Meanings for Sex and Commitment Among First Semester College Men and Women: A Mixed-Methods Analysis

Abstract

The purpose of this study was to replicate and extend research on the meanings for sex and commitment using a sample of first semester college students (N = 268). We examined responses to a series of open-ended questions about participants’ meanings for sex and how they described these meanings as connected with relationship commitment. Our qualitative analyses replicated those of Olmstead, Billen, Conrad, Pasley, and Fincham (2013). Our largest group was the Committers (sex is indicative of love and trust and occurs after commitment is developed in a relationship), followed by Flexibles (sex can hold deep personal meaning, but can also be purely for pleasure and isn’t always connected with commitment), and then Recreationers (sex is a basic need or purely for pleasure and is not associated with commitment). Groups were then examined based on demographic characteristics and pre-college hookup experience. Groups were found to differ by gender, relationship status and type, religiosity, and pre-college hookup experience. For example, a greater proportion of women than men were in the Committers group, whereas a greater proportion of men than women were in the Flexibles and Recreationers groups. Those in the Committers group had fewer pre-college hookup partners than Flexibles and Recreationers; however, Flexibles and Recreationers did not differ in number of pre-college hookup partners. We then followed up (at the end of the semester) with a subsample (n = 73) of participants to examine whether meanings for sex and commitment remained stable or changed over a brief period of time. The majority (82.2 %) of participants’ meanings remained stable. For those whose meanings shifted, meanings became more consistent with those of the Committers group than the other two groups. Implications for research and sexual and relationship education are discussed.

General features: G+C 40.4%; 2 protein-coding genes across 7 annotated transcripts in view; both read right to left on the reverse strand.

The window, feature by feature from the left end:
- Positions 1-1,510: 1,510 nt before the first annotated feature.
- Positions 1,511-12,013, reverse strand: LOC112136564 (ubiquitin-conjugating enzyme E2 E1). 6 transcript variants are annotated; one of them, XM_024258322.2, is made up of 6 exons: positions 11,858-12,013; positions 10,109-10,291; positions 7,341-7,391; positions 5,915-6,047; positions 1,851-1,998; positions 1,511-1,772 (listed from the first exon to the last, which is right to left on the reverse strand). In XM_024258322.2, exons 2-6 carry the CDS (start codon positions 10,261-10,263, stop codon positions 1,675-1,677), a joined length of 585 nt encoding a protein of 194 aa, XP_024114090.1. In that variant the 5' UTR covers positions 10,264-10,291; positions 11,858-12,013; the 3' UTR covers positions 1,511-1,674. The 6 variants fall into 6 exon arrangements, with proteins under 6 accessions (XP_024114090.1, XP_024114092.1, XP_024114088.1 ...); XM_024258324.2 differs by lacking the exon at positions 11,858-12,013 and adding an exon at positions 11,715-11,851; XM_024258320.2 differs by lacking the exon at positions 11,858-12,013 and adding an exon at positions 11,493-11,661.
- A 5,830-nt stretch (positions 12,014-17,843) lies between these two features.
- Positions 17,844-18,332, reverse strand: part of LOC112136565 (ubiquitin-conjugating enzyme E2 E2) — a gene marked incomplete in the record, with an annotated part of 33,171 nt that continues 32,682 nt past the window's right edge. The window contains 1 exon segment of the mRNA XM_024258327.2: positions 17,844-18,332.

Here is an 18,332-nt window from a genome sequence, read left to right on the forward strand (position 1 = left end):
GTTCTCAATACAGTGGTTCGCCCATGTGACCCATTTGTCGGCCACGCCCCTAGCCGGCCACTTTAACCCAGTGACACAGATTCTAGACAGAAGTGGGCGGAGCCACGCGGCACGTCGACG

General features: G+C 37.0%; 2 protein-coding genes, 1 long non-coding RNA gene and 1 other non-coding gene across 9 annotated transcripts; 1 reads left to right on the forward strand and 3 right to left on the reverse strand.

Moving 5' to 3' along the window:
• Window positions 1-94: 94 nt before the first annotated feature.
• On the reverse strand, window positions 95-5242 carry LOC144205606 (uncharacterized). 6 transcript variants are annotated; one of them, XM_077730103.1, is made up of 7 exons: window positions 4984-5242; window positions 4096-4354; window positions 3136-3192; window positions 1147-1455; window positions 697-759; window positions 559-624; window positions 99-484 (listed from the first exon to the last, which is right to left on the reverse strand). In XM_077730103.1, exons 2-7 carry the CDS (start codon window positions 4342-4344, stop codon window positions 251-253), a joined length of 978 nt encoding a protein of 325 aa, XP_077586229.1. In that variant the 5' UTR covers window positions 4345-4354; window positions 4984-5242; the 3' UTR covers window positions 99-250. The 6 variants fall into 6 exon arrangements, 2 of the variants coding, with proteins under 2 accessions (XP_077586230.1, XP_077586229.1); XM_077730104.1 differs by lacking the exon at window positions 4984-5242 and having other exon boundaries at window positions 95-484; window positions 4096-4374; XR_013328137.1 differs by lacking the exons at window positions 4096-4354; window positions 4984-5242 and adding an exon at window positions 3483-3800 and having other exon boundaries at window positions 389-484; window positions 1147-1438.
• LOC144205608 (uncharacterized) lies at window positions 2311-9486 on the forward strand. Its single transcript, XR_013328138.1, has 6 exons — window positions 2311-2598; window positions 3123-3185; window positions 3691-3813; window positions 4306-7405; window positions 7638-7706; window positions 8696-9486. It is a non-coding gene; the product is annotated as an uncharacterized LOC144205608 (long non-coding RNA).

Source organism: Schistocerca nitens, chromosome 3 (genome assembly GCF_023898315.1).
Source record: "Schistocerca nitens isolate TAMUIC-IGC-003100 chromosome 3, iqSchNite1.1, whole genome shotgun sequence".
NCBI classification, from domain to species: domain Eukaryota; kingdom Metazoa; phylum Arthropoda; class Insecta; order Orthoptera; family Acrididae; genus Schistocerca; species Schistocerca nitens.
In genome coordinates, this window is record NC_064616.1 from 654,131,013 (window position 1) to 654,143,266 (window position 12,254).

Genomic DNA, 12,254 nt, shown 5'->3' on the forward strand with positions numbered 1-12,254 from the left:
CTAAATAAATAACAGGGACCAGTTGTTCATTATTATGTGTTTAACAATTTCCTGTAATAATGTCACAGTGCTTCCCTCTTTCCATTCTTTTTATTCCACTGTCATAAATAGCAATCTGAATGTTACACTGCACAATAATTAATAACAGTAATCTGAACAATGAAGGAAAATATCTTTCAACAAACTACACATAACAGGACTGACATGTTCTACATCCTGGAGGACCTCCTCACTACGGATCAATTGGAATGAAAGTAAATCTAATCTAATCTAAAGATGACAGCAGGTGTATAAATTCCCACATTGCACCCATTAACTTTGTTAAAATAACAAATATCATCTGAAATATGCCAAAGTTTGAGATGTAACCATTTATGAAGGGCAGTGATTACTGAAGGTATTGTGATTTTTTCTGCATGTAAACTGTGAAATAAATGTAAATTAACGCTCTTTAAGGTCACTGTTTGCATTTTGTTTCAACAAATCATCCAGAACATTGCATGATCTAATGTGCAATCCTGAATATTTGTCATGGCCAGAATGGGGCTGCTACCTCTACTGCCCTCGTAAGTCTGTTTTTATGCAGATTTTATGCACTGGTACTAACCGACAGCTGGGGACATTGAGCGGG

This is a preview of subscription content, access via your institution.

References

  1. Allen, K. R., Husser, E. K., Stone, D. J., & Jordal, C. E. (2008). Agency and error in young adults’ stories of sexual decision making. Family Relations, 57, 517–529. doi:10.1111/j.1741-3729.2008.00519.x.

    Article  Google Scholar 

  2. Arnett, J. J. (2015). Emerging adulthood: The winding road from the late teens through the early twenties (2nd ed.). New York: Oxford University Press.

    Google Scholar 

  3. Asendorpf, J. B., Conner, M., de Fruyt, F., de Houwer, J., Denissen, J. J. A., Fiedler, K., … Wicherts, J. M. (2013). Recommendations for increasing replicability in psychology. European Journal of Personality, 27, 108–119. doi:10.1002/per.1919.

  4. Barry, C., Madsen, S., Nelson, L., Carroll, J., & Badger, S. (2009). Friendship and romantic relationship qualities in emerging adulthood: Differential associations with identity development and achieved adulthood criteria. Journal of Adult Development, 16, 209–222. doi:10.1007/s10804-009-9067-x.

    Article  Google Scholar 

  5. Bersamin, M. M., Fisher, D. A., Walker, S., Hill, D. L., & Grube, J. W. (2007). Defining virginity and abstinence: Adolescents’ interpretations of sexual behaviors. Journal of Adolescent Health, 41, 182–188. doi:10.1016/j.jadohealth.2007.03.011.

    Article  PubMed  PubMed Central  Google Scholar 

  6. Bogle, K. A. (2008). Hooking up: Sex, dating, and relationships on campus. New York: New York University Press.

    Google Scholar 

  7. Buss, D. M., & Schmitt, D. P. (1993). Sexual strategies theory: An evolutionary perspective on human mating. Psychological Review, 100, 204–232. doi:10.1037/0033-295X.100.2.204.

    Article  PubMed  Google Scholar 

  8. Byers, E. S., Henderson, J., & Hobson, K. M. (2009). University students’ definitions of sexual abstinence and having sex. Archives of Sexual Behavior, 38, 665–674. doi:10.1007/s10508-007-9289-6.

    Article  PubMed  Google Scholar 

  9. Creswell, J. W. (2007). Qualitative inquiry and research design: Choosing among five traditions. Thousand Oaks, CA: Sage.

    Google Scholar 

  10. Dworkin, S. L., & O’Sullivan, L. (2005). Actual versus desired patterns among a sample of college men: Tapping disjunctures within traditional male sexual scripts. Journal of Sex Research, 42, 150–158. doi:10.1080/00224490509552268.

    Article  PubMed  Google Scholar